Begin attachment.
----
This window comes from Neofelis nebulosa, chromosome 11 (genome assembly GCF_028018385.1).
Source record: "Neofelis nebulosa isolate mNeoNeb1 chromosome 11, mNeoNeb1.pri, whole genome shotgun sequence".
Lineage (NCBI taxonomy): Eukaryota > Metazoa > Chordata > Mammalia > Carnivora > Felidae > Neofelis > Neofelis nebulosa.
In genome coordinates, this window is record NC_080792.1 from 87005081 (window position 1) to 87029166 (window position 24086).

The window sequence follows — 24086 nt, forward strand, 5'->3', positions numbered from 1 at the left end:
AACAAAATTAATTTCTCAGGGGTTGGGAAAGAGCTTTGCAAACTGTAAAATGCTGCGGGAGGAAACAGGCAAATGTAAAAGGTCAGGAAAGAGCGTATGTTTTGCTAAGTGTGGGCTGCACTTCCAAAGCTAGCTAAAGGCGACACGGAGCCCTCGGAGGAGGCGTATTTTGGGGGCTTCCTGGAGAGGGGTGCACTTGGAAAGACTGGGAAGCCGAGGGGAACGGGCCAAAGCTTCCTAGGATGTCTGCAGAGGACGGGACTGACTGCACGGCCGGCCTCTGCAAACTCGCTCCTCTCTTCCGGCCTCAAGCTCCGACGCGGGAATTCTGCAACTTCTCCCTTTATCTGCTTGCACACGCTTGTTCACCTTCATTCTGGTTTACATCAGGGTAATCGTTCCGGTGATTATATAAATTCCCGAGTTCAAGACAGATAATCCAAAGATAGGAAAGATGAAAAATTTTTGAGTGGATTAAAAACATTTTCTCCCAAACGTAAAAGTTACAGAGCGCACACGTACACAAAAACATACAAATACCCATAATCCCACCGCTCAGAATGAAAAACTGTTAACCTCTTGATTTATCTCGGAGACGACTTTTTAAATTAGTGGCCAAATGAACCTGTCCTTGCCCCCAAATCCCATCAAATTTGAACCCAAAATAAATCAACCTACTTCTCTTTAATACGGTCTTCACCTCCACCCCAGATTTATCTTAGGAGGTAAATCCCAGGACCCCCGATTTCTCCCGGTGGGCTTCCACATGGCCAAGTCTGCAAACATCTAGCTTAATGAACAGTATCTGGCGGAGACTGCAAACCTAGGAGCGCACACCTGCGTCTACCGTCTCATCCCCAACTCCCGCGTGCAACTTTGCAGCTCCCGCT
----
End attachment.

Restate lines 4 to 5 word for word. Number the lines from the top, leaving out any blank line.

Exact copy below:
In genome coordinates, this window is record NC_080792.1 from 87005081 (window position 1) to 87029166 (window position 24086).

The window sequence follows — 24086 nt, forward strand, 5'->3', positions numbered from 1 at the left end: